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CONLANG  November 2000, Week 2

CONLANG November 2000, Week 2

Subject:

Re: Fwd (from Conculture): Accepted Crimes

From:

Yoon Ha Lee <[log in to unmask]>

Reply-To:

Constructed Languages List <[log in to unmask]>

Date:

Mon, 13 Nov 2000 18:55:36 -0500

Content-Type:

TEXT/PLAIN

Parts/Attachments:

Parts/Attachments

TEXT/PLAIN (113 lines)

On Tue, 14 Nov 2000, Kristian Jensen wrote:

> Yoon Ha Lee wrote:
>
> >On Sun, 12 Nov 2000, H. S. Teoh wrote:
> >
> >> On Mon, Nov 13, 2000 at 12:37:44AM +0100, Kristian Jensen wrote:
> >> > OK... since no one reacted to this in Conculture, then I must assume
> >> > there are no Koreans in that list. I'm therefore forwarding this message
> >> > here in CONLANG. Yooohooo! Koreans!!! ;)
> >> [snip]
> >>
> >> * /me expects a loooong juicy post from YHL ;-) *
> >
> >Eh?  What post was this?  Grad school applications have been putting me
> >out of action.  Any chance you could forward the message to me off-list?
> >I'd like to take a look at it.  :-p
> >
> >YHL, token Korean(-American)
>
> I take it you're not in the Conculture mailing-list then... however,
> I already forwarded the message to Conlang-L, but it seems you always
> miss my posts and Teoh has conveniently snipped it above... Oh well,
> here it is again (and I hope you're not too busy to have a look at it
> this time).: 8)

Heh, it's not just your posts, I summarily delete tens of posts every day
without looking at them based on the subject header.  I'd like to join
Conculture someday when I find I'm *not* summarily deleting Conlang posts
because even skimming them all would take too long.

And even when I skim the first screen of a post, I don't necessarily
*finish* reading the thing, and may delete it as well.  I know there was
an intriguing of geminates, but not knowing what a geminate is, and
having missed the first part of the discussion, convinced me to delete
all those messages.

Prioritization, is all.  <sigh>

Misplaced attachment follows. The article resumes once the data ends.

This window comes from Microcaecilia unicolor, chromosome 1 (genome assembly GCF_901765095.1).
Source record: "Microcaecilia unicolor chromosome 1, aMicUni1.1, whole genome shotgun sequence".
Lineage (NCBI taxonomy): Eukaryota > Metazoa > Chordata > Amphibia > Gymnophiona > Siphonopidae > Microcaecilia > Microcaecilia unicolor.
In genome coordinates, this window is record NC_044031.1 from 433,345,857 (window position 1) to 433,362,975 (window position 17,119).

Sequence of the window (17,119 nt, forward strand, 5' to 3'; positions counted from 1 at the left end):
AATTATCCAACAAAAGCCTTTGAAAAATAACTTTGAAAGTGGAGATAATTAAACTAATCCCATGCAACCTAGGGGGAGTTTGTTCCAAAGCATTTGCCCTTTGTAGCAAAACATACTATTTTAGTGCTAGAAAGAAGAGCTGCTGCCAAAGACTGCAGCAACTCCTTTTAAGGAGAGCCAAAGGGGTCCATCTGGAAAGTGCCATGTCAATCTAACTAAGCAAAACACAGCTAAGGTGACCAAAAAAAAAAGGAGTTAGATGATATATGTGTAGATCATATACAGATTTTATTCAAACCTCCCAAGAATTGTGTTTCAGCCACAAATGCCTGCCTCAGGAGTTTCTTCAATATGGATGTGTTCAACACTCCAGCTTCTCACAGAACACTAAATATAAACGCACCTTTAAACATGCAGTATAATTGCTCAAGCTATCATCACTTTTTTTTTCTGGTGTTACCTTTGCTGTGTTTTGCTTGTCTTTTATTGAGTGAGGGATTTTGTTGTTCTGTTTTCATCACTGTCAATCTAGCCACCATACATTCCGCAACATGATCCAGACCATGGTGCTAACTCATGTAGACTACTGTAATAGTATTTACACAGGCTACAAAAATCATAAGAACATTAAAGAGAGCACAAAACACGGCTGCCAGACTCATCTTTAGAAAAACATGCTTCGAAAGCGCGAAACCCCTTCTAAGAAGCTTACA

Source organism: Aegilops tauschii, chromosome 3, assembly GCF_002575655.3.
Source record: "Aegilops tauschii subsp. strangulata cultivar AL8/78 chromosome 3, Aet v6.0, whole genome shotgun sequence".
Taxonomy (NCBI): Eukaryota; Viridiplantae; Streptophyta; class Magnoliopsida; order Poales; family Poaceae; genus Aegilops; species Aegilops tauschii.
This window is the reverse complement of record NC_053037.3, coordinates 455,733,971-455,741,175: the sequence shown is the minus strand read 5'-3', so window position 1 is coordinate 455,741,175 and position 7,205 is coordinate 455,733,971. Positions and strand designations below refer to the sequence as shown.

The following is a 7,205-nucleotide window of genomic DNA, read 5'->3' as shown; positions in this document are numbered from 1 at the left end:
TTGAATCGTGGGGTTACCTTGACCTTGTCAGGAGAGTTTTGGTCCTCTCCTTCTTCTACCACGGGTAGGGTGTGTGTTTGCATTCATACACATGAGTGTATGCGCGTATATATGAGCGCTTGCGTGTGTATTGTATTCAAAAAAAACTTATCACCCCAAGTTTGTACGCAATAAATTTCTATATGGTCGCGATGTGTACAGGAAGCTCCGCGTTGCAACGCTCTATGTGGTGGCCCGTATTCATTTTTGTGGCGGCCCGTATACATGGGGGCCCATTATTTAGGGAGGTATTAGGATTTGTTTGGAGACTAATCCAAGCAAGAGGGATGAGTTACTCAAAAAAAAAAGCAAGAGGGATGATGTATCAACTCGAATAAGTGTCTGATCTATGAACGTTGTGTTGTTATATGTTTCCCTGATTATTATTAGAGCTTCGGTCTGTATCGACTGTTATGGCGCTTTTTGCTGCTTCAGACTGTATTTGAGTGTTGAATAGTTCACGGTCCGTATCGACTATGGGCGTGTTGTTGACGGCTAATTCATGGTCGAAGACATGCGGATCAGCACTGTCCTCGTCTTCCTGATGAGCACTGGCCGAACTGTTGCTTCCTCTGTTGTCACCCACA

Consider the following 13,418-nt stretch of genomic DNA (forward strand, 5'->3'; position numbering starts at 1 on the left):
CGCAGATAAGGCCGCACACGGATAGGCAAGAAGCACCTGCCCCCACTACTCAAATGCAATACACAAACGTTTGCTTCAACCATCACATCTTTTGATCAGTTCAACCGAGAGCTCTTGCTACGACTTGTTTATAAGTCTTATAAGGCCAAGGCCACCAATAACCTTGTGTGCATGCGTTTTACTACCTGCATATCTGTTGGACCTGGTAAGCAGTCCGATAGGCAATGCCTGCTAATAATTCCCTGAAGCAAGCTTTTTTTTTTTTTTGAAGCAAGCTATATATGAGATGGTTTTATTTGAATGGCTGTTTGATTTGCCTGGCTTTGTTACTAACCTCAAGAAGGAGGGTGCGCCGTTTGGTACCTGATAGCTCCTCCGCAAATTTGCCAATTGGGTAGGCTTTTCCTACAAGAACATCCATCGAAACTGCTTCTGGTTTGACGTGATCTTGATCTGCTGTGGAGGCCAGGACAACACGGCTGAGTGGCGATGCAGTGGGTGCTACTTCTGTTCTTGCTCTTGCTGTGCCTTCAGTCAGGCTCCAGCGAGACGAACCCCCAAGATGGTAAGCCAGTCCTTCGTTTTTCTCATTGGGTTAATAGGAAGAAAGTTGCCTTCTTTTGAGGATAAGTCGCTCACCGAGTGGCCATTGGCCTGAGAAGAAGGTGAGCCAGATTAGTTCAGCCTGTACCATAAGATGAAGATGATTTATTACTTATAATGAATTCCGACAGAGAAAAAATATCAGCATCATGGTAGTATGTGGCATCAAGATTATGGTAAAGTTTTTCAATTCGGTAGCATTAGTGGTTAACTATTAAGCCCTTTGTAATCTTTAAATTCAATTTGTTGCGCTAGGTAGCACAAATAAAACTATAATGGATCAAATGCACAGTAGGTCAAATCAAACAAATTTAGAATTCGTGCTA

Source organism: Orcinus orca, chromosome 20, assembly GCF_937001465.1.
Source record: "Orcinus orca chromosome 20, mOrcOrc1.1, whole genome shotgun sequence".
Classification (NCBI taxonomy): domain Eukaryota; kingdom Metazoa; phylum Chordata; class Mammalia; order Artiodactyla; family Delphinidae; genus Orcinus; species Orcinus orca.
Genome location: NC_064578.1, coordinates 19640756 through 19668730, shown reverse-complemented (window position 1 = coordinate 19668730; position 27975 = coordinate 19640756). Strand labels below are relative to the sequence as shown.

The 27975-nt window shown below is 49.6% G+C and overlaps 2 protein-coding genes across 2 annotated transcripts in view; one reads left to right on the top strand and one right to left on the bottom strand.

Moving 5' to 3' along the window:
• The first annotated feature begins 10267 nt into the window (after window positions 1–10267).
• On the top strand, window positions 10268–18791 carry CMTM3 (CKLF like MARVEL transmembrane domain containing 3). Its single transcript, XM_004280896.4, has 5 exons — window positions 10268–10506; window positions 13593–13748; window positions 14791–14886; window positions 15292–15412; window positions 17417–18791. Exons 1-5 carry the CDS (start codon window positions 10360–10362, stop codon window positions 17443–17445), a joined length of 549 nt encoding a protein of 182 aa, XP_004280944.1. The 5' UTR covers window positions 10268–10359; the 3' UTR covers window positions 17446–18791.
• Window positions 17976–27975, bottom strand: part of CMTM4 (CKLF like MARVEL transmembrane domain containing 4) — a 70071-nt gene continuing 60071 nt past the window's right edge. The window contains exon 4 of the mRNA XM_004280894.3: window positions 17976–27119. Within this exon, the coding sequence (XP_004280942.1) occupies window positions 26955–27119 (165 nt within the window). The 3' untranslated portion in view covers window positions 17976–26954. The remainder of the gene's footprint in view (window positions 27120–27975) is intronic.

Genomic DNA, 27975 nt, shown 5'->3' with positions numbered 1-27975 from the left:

> I wrote:
> >OK... since no one reacted to this in Conculture, then I must assume
> >there are no Koreans in that list. I'm therefore forwarding this message
> >here in CONLANG. Yooohooo! Koreans!!! ;)
> >
> >Brad Coon wrote:
> >>Kristian Jensen wrote:
> >>ans...
> >>>
> >>> Something that has always bugged me about the Boreanesian
> >>> kinship/marriage system is its viability in a large population. The are
> >>> no precedents in the real world where moieties exist in a society with
> >>> quite a large population. I have this creepy feeling that there are bound
> >>> to be many Boreanesians that will commit incest as dictated by the
> >>
> >>Aacckkk, stepping in where my ignorance will show, I believe that
> >>Korea has this problem.  Something I vaguely recall from a newspaper
> >>article (and we all know  that newspapers are always correct) is that
> >>there are a limited number of clan (?) names in Korea and one is not
> >>allowed to marry within one's own.  Not sure where to tell you to
> >>look for more information but I seem to recall that either conculture
> >>or conlang has Korean members who can surely tell you more than I.
>
> I'm wondering if the article Brad Coon had read is true. Are there
> limited clan names in Korea, and are they exogamous (i.e., one is not
> allowed to marry one from the same clan)? If they are exogamous, are
> there problems of interclan incest (i.e., people DO marry others from
> the same clan despite the rules of exogamy)? If so, how is it delt
> with? I'm asking because it seems that the Boreanesians might be
> experiencing a similar problem with intermoietal incest, and I'm
> curious as to how real world cultures deal with the problem (if it is
> a problem).

Well, the newspaper-data cited above is no longer correct.  There *was* a
law forbidding members of the same clan name to marry, and it's true that
there are a limited number of clan names (have you ever looked at a
Korean phone book?  <shudder>).  However, this is complicated by the fact
that you have *subclans* within the clan names.  My dad, for example, is
an /i/ from a particular Han River area.  He could legitimately have
married an /i/ clan member from, oh, the Pusan area even before the law
was repealed (amidst considerable opposition from
traditional/conservative Koreans, according to my mom).  So it's not
completely correct to say you can't marry within the same clan name,
because the